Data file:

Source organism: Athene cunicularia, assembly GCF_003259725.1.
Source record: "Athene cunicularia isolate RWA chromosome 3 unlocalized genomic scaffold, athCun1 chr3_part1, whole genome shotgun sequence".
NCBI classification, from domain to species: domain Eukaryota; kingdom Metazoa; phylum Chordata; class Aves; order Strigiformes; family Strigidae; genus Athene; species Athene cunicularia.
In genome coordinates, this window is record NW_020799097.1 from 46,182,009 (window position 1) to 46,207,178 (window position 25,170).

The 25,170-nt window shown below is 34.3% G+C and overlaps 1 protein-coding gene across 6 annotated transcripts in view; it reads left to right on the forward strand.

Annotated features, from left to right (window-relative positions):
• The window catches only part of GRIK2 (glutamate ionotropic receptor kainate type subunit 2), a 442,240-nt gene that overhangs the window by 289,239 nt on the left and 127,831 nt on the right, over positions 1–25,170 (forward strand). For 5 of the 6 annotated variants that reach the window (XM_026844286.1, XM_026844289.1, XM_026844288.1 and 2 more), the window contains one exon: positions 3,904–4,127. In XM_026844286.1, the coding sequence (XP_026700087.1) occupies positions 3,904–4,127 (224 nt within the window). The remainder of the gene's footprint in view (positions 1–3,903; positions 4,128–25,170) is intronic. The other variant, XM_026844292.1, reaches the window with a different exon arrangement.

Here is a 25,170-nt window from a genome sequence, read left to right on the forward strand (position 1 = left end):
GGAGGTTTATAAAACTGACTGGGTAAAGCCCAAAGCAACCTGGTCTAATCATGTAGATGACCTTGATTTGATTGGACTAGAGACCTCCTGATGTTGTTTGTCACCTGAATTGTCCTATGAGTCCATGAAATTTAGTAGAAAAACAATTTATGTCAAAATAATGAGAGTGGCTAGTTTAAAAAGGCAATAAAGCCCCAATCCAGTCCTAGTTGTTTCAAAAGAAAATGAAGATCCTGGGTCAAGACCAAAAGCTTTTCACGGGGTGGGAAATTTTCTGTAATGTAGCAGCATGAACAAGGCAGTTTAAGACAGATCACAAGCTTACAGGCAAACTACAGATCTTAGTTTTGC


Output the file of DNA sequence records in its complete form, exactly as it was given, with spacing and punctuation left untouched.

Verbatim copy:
Source organism: Athene cunicularia, assembly GCF_003259725.1.
Source record: "Athene cunicularia isolate RWA chromosome 3 unlocalized genomic scaffold, athCun1 chr3_part1, whole genome shotgun sequence".
NCBI classification, from domain to species: domain Eukaryota; kingdom Metazoa; phylum Chordata; class Aves; order Strigiformes; family Strigidae; genus Athene; species Athene cunicularia.
In genome coordinates, this window is record NW_020799097.1 from 46,182,009 (window position 1) to 46,207,178 (window position 25,170).

The 25,170-nt window shown below is 34.3% G+C and overlaps 1 protein-coding gene across 6 annotated transcripts in view; it reads left to right on the forward strand.

Annotated features, from left to right (window-relative positions):
• The window catches only part of GRIK2 (glutamate ionotropic receptor kainate type subunit 2), a 442,240-nt gene that overhangs the window by 289,239 nt on the left and 127,831 nt on the right, over positions 1–25,170 (forward strand). For 5 of the 6 annotated variants that reach the window (XM_026844286.1, XM_026844289.1, XM_026844288.1 and 2 more), the window contains one exon: positions 3,904–4,127. In XM_026844286.1, the coding sequence (XP_026700087.1) occupies positions 3,904–4,127 (224 nt within the window). The remainder of the gene's footprint in view (positions 1–3,903; positions 4,128–25,170) is intronic. The other variant, XM_026844292.1, reaches the window with a different exon arrangement.

Here is a 25,170-nt window from a genome sequence, read left to right on the forward strand (position 1 = left end):
GGAGGTTTATAAAACTGACTGGGTAAAGCCCAAAGCAACCTGGTCTAATCATGTAGATGACCTTGATTTGATTGGACTAGAGACCTCCTGATGTTGTTTGTCACCTGAATTGTCCTATGAGTCCATGAAATTTAGTAGAAAAACAATTTATGTCAAAATAATGAGAGTGGCTAGTTTAAAAAGGCAATAAAGCCCCAATCCAGTCCTAGTTGTTTCAAAAGAAAATGAAGATCCTGGGTCAAGACCAAAAGCTTTTCACGGGGTGGGAAATTTTCTGTAATGTAGCAGCATGAACAAGGCAGTTTAAGACAGATCACAAGCTTACAGGCAAACTACAGATCTTAGTTTTGC